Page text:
Fresh in the Memory.

The Spanish Civil War bequeathed Spain a dictator. The Franco era is still fresh in the memory of many and not a pleasant memory at that.

There is a belief — most likely a myth — among expatriates living here, that the reason Spaniards talk so loudly — and believe me they do — is that during the Franco era if you were seen or heard to be whispering you were at risk of being accused of plotting against the regime. This is a country with a complex political past distinctly remembered by its citizenry.

Lest not forget La Transición, as it is referred to in Spain to democracy happened less than four decades ago. The year in which Ireland saw the births of rugby players Shane Horgan and Jerry Flannery and Johnny Giles resigned as manager of Ireland’s football team. Spaniards are very proud of their 1978 constitution and my morning coffee club simply can’t understand why Catalonia would want to secede from such a long sought and fought for democracy; they are bewildered as to why Catalan separatists would flaunt this relevantly recent constitution.


Yes the constitution could be changed — it has been before — to allow for a properly administered regional referendum; there is a great distrust of the October 1st vote and its result. A national referendum would need to be held to allow Catalan to hold a regional one; this would likely fail. Even if successful and an independent state was formed what then? Would the European Union accept a newly formed and separate entity? Unlikely, the EU simply can not afford to support or allow an independent Catalonia to economically thrive as it currently does. Catalonia’s economy accounts for 19% of Spain’s GDP. The regions economic output is greater than most countries in Europe — on a par with Finland and Portugal. If Catalonia were to secede from Spain would it spark similar movement by the Basques? Would it lead to Ireland rethinking its EU membership to allow us foster closer ties with our closest and biggest trading partner Britain? Would it strengthen a Scottish independence push? Would it signal the end of the European Union? Many questions with no immediate or simple answers.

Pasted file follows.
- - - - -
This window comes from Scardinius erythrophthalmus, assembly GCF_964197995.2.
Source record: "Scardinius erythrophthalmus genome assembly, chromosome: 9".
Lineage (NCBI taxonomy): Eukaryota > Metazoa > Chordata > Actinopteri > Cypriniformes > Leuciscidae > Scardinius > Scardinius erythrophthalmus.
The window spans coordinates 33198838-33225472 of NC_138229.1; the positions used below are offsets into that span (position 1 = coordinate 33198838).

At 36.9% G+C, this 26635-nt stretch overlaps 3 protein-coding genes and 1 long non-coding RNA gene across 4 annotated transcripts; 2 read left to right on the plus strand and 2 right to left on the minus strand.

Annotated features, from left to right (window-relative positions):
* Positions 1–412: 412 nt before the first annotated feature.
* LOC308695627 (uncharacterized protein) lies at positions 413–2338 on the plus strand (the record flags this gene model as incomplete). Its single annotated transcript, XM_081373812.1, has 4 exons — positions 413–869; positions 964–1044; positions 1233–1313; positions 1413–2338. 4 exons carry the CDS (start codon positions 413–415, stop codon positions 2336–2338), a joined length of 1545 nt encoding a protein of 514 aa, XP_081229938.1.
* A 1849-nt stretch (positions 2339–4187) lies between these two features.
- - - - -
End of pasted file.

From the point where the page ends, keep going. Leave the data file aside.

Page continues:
A future of political uncertainty is the only certainty in Spain and perhaps Brussels this morning.

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Limerick Dog’s in-depth look at how provincial Irish newspapers covered the Catalan referendum.

“Jaysus Dad! What the feck did we do now?”  

“What do you mean Odes?” Says I, only half-listening.

“I’m talking about the whole Catalina referendum, aren’t they looking for independence from Spain — I mean, it’s like we just moved to Spain and now a rake of them want to feck off and start their own country without us. You have to admit it looks a bit too coincidental, doesn’t it?”

“I see your point Odes, but I think it’s more complicated than that. In fact I’m fairly confident that at least this time it’s nothing to do with either of us.”

“Are you sure Dad? Look what happened when we left Ireland and suddenly the N.Ireland power sharing thingy went belly-up.”

“I see what you mean alright Odin, but I’m also fairly sure that this time we didn’t do nothing to influence or cause the event. Not like the Brexit yoke which came about as a direct result of you biting Prince Charles on his arse, when he and Camilla visited Dublin. But if the Catalan crisis is anyone’s fault you can bet it’s yours.”